Look at the design you're trying to build and train your eye to ignore the little details. This takes practice, but it's critical for building stuff like this because you can't build a house without first making the foundation.
This skill will keep you from getting overwhelmed. Looking at a really detailed surface makes me feel like it's going to be impossible to replicate. Instead try to imagine it as layers of detail, starting with large simple shapes and getting progressively smaller. This makes it more manageable for your brain to understand the road ahead.
Look at the armored princess image... there's a lot of detail in that armor, but if you look at the paper cutouts in that image you can see how I found the main basic shape of each part. Those are my big shapes, my base forms. Once there, you can then start building details on top of that.
Step 3: Paper Tests
The best and least expensive way to start building your shapes is to rough them out on paper. I use poster board because it's sturdier than regular paper but still thin and easy to cut, bend, and shape. It's also way cheaper than foam and faster to work with.
Look at the big forms I mentioned earlier and try to figure out what parts of it would look like flattened out. Anywhere there is a hard edge can be a separate shape. For example, a cube is made of six flat squares, all flat shapes taped together into a 3d form.
Roughly draw your shapes and quickly cut them out. It's important, at least to me, to draw rough and dirty, don't worry about straight lines. Quickly and cut them out without trying to be precise in any way. This is basically the "sketch" phase of the project in which you're experimenting and trying out ideas. Prototyping should be done fast so you can iterate several times to nail down the desired result. Remember that nobody does anything perfect the first time.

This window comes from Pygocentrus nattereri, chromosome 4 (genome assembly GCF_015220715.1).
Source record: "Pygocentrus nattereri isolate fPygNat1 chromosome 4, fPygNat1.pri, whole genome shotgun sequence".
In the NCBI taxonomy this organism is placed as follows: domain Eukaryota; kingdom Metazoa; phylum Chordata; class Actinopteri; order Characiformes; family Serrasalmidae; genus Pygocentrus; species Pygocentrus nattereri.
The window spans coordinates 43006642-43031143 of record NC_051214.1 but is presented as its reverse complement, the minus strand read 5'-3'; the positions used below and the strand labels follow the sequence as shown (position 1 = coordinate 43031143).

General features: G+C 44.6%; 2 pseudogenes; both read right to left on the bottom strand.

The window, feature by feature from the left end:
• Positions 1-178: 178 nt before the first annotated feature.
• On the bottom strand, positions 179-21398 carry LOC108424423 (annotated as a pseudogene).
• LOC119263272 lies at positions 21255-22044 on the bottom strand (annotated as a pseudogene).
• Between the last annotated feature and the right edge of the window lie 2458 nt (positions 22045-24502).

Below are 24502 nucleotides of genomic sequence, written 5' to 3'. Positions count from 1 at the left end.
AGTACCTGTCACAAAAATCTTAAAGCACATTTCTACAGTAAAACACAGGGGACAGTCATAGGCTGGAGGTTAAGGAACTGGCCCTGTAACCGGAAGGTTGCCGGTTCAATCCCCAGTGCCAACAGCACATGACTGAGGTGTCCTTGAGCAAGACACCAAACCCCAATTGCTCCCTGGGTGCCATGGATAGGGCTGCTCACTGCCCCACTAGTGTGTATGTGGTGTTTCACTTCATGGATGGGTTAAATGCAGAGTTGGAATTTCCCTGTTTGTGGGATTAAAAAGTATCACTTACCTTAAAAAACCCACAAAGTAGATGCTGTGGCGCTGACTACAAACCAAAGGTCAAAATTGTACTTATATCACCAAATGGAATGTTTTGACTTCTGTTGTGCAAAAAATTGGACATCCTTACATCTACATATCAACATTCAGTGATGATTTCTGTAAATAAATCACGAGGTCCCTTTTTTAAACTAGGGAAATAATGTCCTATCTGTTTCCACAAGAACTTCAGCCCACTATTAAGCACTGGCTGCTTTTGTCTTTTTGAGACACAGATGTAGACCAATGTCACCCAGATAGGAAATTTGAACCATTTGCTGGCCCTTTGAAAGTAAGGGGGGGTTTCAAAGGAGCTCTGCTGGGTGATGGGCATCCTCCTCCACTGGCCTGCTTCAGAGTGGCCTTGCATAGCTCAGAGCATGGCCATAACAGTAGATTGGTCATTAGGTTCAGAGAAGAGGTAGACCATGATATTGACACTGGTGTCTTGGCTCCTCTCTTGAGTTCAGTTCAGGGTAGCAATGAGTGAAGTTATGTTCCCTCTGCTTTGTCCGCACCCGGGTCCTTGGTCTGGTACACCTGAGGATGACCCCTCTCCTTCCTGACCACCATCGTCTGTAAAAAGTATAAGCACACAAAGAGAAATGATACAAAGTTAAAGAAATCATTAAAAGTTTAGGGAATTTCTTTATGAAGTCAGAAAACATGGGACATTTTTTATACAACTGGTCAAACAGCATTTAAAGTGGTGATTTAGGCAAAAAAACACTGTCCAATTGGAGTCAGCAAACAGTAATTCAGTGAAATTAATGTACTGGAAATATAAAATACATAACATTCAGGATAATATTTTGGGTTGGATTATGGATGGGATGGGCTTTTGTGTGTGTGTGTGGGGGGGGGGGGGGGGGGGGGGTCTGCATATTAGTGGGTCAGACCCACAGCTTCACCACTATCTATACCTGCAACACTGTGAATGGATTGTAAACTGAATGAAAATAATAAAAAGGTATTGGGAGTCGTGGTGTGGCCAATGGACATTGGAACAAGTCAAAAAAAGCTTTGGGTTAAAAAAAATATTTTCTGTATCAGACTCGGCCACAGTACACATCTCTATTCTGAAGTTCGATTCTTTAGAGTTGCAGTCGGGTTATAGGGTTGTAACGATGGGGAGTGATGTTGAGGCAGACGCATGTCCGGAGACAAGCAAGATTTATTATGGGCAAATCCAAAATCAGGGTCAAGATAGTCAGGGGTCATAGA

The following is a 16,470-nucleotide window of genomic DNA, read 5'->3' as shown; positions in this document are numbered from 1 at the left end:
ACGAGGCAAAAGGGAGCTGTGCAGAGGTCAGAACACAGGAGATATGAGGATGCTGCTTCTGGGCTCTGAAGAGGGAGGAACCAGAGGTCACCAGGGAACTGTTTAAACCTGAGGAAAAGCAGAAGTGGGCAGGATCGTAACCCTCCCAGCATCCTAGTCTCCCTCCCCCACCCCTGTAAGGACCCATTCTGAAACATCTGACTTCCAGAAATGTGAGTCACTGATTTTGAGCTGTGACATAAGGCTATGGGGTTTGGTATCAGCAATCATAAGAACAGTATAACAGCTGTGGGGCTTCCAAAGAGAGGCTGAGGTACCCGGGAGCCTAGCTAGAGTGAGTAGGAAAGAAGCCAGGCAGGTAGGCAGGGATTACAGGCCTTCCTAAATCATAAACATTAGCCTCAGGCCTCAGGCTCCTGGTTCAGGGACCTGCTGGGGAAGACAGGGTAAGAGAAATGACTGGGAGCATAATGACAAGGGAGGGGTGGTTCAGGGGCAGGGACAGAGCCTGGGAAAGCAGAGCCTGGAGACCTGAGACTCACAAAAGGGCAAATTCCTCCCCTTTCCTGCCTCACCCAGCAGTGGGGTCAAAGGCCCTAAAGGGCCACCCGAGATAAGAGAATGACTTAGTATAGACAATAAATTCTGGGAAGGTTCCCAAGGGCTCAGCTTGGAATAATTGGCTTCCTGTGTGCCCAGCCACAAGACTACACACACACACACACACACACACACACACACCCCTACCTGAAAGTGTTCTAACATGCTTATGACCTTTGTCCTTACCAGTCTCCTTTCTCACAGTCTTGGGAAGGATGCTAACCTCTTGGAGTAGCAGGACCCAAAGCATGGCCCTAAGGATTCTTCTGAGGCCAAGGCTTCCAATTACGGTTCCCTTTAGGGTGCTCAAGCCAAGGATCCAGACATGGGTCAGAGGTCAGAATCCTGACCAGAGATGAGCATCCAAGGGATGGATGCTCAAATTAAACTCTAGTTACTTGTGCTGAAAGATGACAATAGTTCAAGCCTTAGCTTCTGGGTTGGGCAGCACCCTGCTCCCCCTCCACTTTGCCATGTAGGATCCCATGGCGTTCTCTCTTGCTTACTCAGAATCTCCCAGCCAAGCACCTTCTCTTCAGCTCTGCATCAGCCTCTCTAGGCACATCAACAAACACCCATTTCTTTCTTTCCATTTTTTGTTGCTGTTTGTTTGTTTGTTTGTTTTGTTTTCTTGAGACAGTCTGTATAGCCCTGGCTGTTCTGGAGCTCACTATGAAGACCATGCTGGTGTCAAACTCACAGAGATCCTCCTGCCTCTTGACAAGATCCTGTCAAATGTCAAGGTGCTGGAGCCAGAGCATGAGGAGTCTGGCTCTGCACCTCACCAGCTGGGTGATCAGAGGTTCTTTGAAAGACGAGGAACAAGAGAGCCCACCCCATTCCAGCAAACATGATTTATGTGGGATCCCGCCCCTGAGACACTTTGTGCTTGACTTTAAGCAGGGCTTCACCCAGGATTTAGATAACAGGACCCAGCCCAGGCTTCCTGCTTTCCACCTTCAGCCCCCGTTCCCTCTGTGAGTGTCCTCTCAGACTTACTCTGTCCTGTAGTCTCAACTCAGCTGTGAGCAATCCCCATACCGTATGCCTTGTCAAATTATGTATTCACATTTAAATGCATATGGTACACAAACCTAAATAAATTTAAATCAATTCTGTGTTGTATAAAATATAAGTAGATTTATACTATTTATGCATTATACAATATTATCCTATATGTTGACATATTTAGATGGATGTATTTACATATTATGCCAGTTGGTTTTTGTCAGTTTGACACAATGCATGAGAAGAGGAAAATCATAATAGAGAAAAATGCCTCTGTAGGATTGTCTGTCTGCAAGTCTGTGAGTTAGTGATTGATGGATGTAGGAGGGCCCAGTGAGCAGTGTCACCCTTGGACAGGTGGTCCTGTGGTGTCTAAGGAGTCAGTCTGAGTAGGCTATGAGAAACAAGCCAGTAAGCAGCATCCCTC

Tape them together and see how it looks. Shape not quite right? Cut them where they need to be shorter, or tape additional paper where it needs to be bigger. You can also put that shape down on paper and trace a new shape with the modifications you think it needs.
Keeping working it until you're happy with the result. If you like you can cut it all apart and trace a neater and straighter version for a clean template to work with. At this point you can use a ruler for straight lines and any tool you like to help you get nice curves. This is where the refinement happens before moving on to foam.
Step 4: Transfer Paper to Foam
This step is pretty straightforward... in order to cut your shapes out of foam, you need to trace your templates onto the foam. I like to use those long thin needles with the colored balls at the end to pin the templates down onto the foam so they don't move while tracing. You can use black marker on white foam, white marker on grey or black foam... in the end I discovered I like to use mechanical pencil on all foam. It can actually score the foam instead of just putting a line on it which is visible on all colors, and it's also super precise compared to fat-tipped sharpies (ironically not that sharp).
The best way to go about this stage is to lay them all out on your foam and start arranging and rotating them to try to squeeze them all into the tightest area you can. If you're made of money then you don't have to worry about this but I like to keep costs down and use my foam as optimally as possible. Think of it as a puzzle game to master. Just remember to leave a little space between all the parts so you can cut them out without damaging neighboring parts.